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An amendment is in order on this bill to try it here. We
have confessedly in this District, exceptionally in this District
the entire power upon this question; and if the Senator is in
earnest, knowing as he does that under the organic law, of which
as a member of the committee of investigation he has learned so
much, voting is to be done and is now committed exclusively to
men and denied to women, I beg him to state some broader and
better answer to the question why he does not try it here. And
let me remind him at the same time that under the rules of the
Senate an amendment is in order to this bill; he need not go
beyond this bill in order to insure the right in the District of
Columbia.

Mr. STEWART.--Inasmuch as the Senator from New York has
designated me as the leader whom he is to follow, and I take it
for granted he is in earnest in his question, I shall occupy the
time of the Senate briefly in answering it. When the question
arises for suffrage at all in this District, with my present
ideas, I shall vote for female suffrage in this District. I was
saying that I do not think there need be any popular voting at
all in this District by males or females, for the reason that the
great mass of people here are merely sojourners. I think we
should govern the District directly by the Congress of the United
States, that can pass all needful laws. When the question comes
up properly as to the District, it will be time enough to meet
it. Here is the question directly up as to a Territory, and there
is no doubt about this being a good opportunity.

Mr. CONKLING.--I beg to inquire when ever in time or eternity
that question will come up here, unless some champion who has the
courage and genius of my friend brings it up? Who shall bring it
up if he refuses to do it? And when a bill is pending to which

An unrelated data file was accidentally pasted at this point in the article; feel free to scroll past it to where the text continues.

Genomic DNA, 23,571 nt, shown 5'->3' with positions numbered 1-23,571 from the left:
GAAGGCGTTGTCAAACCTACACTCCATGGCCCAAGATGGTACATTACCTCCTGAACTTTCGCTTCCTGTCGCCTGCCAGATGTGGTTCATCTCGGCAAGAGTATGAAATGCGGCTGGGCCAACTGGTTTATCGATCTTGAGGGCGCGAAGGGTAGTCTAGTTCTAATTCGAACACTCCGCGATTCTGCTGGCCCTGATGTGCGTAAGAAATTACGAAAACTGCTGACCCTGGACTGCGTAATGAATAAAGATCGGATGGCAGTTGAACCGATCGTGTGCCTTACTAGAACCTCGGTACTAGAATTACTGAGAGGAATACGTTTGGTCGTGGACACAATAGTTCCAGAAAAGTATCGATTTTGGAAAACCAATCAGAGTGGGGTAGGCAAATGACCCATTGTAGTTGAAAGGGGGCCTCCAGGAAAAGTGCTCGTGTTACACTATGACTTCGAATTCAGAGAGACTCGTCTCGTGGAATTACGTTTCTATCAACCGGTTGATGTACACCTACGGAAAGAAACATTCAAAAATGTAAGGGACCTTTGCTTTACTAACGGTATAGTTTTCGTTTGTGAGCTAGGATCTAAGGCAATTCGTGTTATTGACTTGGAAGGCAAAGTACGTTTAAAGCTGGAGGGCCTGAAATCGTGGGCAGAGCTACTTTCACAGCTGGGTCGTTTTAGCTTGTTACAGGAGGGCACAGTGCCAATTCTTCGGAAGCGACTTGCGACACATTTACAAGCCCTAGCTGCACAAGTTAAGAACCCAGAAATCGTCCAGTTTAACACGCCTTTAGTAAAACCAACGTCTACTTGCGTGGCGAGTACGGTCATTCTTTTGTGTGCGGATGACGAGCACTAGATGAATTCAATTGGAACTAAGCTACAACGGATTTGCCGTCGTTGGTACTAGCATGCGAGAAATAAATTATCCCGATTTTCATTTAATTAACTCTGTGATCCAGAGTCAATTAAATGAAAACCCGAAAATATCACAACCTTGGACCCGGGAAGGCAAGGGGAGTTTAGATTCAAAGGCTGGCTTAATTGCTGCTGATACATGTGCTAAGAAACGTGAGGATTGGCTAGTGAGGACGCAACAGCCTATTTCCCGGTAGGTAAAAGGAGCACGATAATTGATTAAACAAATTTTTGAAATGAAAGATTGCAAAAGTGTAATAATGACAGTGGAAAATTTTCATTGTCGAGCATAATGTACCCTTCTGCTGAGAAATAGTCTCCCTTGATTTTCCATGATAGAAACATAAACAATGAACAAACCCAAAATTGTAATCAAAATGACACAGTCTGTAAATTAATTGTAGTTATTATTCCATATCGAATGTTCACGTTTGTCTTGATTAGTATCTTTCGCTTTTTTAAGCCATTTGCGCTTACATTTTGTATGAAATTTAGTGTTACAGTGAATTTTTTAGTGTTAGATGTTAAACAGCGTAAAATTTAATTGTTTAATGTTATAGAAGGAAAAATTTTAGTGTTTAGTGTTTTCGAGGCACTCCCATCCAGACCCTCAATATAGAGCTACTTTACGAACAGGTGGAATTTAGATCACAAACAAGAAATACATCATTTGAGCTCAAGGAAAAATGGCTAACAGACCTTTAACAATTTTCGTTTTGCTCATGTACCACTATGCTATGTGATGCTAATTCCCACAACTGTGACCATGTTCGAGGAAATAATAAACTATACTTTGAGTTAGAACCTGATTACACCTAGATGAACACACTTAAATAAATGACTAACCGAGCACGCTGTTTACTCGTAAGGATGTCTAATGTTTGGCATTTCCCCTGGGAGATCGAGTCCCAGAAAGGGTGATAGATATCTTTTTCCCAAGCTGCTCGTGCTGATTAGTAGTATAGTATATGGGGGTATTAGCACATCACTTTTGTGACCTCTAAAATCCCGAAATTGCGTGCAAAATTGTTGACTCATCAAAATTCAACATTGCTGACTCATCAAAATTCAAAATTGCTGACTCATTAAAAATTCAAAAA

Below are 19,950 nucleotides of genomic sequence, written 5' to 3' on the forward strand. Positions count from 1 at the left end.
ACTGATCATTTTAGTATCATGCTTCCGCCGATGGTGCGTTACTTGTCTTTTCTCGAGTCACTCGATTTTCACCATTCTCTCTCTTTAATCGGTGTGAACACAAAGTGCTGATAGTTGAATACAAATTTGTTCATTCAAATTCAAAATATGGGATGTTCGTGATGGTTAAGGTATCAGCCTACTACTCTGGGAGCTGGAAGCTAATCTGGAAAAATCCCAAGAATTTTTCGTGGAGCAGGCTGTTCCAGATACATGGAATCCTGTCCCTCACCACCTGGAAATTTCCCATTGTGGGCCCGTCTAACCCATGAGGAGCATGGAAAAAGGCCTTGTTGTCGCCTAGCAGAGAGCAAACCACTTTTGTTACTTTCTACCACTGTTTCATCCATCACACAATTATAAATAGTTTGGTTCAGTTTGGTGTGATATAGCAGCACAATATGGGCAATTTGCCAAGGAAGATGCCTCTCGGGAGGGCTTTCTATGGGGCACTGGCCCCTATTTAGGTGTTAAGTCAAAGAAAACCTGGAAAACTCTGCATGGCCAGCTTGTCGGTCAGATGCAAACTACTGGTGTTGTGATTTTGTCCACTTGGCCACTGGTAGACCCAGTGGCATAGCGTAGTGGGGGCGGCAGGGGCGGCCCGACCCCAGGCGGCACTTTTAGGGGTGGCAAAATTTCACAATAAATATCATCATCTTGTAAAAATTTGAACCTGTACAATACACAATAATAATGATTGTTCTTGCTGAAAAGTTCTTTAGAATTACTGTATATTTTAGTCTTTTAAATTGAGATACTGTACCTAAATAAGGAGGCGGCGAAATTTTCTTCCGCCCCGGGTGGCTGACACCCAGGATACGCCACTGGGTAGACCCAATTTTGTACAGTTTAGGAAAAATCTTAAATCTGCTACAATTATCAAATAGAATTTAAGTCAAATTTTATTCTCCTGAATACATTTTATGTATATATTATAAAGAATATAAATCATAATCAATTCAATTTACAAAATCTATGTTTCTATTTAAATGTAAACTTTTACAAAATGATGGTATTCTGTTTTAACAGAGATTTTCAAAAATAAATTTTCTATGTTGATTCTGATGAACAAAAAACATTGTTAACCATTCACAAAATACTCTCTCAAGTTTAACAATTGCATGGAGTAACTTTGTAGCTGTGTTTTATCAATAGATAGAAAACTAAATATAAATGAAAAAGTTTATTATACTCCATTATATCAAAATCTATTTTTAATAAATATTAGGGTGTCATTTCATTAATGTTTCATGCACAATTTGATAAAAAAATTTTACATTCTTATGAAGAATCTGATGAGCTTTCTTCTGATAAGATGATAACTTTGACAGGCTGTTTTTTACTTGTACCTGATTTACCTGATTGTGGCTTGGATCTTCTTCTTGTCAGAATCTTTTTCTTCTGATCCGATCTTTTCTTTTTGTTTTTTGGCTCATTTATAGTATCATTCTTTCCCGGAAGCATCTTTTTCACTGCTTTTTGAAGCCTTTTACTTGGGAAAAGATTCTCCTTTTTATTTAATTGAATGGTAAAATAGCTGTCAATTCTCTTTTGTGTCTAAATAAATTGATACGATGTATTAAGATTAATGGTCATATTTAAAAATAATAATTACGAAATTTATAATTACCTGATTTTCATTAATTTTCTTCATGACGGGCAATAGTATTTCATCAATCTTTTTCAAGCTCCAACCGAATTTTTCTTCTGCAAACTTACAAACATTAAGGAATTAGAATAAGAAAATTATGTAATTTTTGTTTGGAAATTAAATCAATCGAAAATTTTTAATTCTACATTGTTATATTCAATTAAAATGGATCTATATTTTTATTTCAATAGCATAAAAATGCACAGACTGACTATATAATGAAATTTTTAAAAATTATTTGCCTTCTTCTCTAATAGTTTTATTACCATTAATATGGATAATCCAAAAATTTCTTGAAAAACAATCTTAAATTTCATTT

that amendment is appropriate, and his attention is called to it,
if he flinches, if he goes back, who shall we hope for to come
hereafter who will break a lance in such a cause? I say to him
that unless he wants to discourage me and other men of less
courage who are trying to follow him, he must not flinch by
saying that he can not do anything about it until it comes on a
motion to bring it up. He should bring it up himself.

Mr. STEWART.--The only fear I have as to the Senator from New
York is that he will not have sufficient courage to follow.
(Laughter.) The question is up now. The question is squarely up
on this amendment whether we will allow the females in this
distant Territory to vote. I propose to vote for it. He has said
that I was his leader. The only question now is whether he has
the courage to follow my lead, I following the lead of the
Senator from California. I want to put his courage to the fullest
test now. I only ask him to follow me in this one little step. If
he breaks down here, I hope he will not say any thing more about
it; and I am afraid he will. I will say to him, however, that the
time will come when he will look very much astonished if anybody
questions the right of a female to vote; and when that time
comes, I shall never mention his past record to him because I do
not mention unpleasant things to gentlemen. I say that for his
benefit in case he should not do the gallant thing he proposes to
do of following me, I following the lead of the Senator from
California. The question is squarely up, and is nothing more than
this: will you give women a chance to try this experiment where
it is admitted it can do no harm, and where a large portion if
not a majority of the people of the United States believe it will
do a great good? Try this experiment there; and if the struggle
which is inaugurated there shall spread over the country as the
struggle that was inaugurated in Kansas spread over the country
and finally terminated in the colored man having full rights, if
it should have full effect on the rest of the country, so be it.
I rather think it will.

Mr. MERRIMON.--In the discussion in which I engaged, I was more
anxious about the principle involved than I was about the
particular amendment, and therefore I hardly mentioned it in the
hasty argument which I submitted. In order to support my position
now, I desire to read a report from the Judiciary Committee which
embraces the very subject under discussion, the question of the
power of the State governments and the Federal Government to
abridge the right to vote and hold office. The subject came
before that committee in the way of a petition of certain
citizens of the State of Rhode Island who insisted that their
rights as citizens of the United States were abridged--

Mr. STEWART.--Will the Senator allow me to ask him a question?